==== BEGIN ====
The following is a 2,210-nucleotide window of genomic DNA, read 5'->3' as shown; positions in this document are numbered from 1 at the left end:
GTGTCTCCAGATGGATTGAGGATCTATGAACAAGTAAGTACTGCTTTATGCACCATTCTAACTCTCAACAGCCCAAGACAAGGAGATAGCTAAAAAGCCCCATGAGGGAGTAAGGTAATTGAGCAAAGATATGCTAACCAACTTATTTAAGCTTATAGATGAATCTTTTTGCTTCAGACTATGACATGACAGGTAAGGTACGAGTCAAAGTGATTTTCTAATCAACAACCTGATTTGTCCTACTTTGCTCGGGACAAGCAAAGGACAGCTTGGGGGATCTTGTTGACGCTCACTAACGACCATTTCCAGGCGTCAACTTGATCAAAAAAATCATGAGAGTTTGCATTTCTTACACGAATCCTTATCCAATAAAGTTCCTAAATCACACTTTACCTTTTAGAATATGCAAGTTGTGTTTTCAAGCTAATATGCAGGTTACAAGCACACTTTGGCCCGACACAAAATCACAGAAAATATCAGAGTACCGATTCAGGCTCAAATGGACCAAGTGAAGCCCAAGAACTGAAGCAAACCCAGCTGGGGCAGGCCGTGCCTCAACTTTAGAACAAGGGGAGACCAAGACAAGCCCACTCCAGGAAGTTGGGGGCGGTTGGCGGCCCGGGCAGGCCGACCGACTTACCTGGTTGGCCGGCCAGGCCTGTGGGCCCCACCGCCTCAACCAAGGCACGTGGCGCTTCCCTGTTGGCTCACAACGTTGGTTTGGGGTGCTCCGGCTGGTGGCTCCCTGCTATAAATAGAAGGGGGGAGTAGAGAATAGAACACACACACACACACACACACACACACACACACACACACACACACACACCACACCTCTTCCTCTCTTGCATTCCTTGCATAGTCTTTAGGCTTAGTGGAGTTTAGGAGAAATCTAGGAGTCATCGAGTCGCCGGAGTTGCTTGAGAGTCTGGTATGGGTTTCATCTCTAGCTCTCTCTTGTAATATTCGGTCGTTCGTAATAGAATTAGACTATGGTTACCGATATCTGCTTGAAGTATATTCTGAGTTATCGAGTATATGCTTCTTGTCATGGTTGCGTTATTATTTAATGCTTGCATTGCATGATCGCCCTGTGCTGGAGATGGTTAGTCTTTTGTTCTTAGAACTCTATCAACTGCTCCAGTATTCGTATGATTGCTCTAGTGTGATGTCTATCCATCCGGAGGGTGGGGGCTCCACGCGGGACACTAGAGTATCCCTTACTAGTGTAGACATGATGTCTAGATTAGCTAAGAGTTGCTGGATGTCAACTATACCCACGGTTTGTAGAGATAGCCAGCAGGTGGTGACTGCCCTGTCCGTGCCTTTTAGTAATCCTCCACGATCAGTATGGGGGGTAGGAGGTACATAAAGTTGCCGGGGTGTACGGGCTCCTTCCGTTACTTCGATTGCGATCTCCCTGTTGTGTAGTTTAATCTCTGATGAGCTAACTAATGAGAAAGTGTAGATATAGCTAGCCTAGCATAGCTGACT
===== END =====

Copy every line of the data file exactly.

The following is a 2,210-nucleotide window of genomic DNA, read 5'->3' as shown; positions in this document are numbered from 1 at the left end:
GTGTCTCCAGATGGATTGAGGATCTATGAACAAGTAAGTACTGCTTTATGCACCATTCTAACTCTCAACAGCCCAAGACAAGGAGATAGCTAAAAAGCCCCATGAGGGAGTAAGGTAATTGAGCAAAGATATGCTAACCAACTTATTTAAGCTTATAGATGAATCTTTTTGCTTCAGACTATGACATGACAGGTAAGGTACGAGTCAAAGTGATTTTCTAATCAACAACCTGATTTGTCCTACTTTGCTCGGGACAAGCAAAGGACAGCTTGGGGGATCTTGTTGACGCTCACTAACGACCATTTCCAGGCGTCAACTTGATCAAAAAAATCATGAGAGTTTGCATTTCTTACACGAATCCTTATCCAATAAAGTTCCTAAATCACACTTTACCTTTTAGAATATGCAAGTTGTGTTTTCAAGCTAATATGCAGGTTACAAGCACACTTTGGCCCGACACAAAATCACAGAAAATATCAGAGTACCGATTCAGGCTCAAATGGACCAAGTGAAGCCCAAGAACTGAAGCAAACCCAGCTGGGGCAGGCCGTGCCTCAACTTTAGAACAAGGGGAGACCAAGACAAGCCCACTCCAGGAAGTTGGGGGCGGTTGGCGGCCCGGGCAGGCCGACCGACTTACCTGGTTGGCCGGCCAGGCCTGTGGGCCCCACCGCCTCAACCAAGGCACGTGGCGCTTCCCTGTTGGCTCACAACGTTGGTTTGGGGTGCTCCGGCTGGTGGCTCCCTGCTATAAATAGAAGGGGGGAGTAGAGAATAGAACACACACACACACACACACACACACACACACACACACACACACACACACCACACCTCTTCCTCTCTTGCATTCCTTGCATAGTCTTTAGGCTTAGTGGAGTTTAGGAGAAATCTAGGAGTCATCGAGTCGCCGGAGTTGCTTGAGAGTCTGGTATGGGTTTCATCTCTAGCTCTCTCTTGTAATATTCGGTCGTTCGTAATAGAATTAGACTATGGTTACCGATATCTGCTTGAAGTATATTCTGAGTTATCGAGTATATGCTTCTTGTCATGGTTGCGTTATTATTTAATGCTTGCATTGCATGATCGCCCTGTGCTGGAGATGGTTAGTCTTTTGTTCTTAGAACTCTATCAACTGCTCCAGTATTCGTATGATTGCTCTAGTGTGATGTCTATCCATCCGGAGGGTGGGGGCTCCACGCGGGACACTAGAGTATCCCTTACTAGTGTAGACATGATGTCTAGATTAGCTAAGAGTTGCTGGATGTCAACTATACCCACGGTTTGTAGAGATAGCCAGCAGGTGGTGACTGCCCTGTCCGTGCCTTTTAGTAATCCTCCACGATCAGTATGGGGGGTAGGAGGTACATAAAGTTGCCGGGGTGTACGGGCTCCTTCCGTTACTTCGATTGCGATCTCCCTGTTGTGTAGTTTAATCTCTGATGAGCTAACTAATGAGAAAGTGTAGATATAGCTAGCCTAGCATAGCTGACT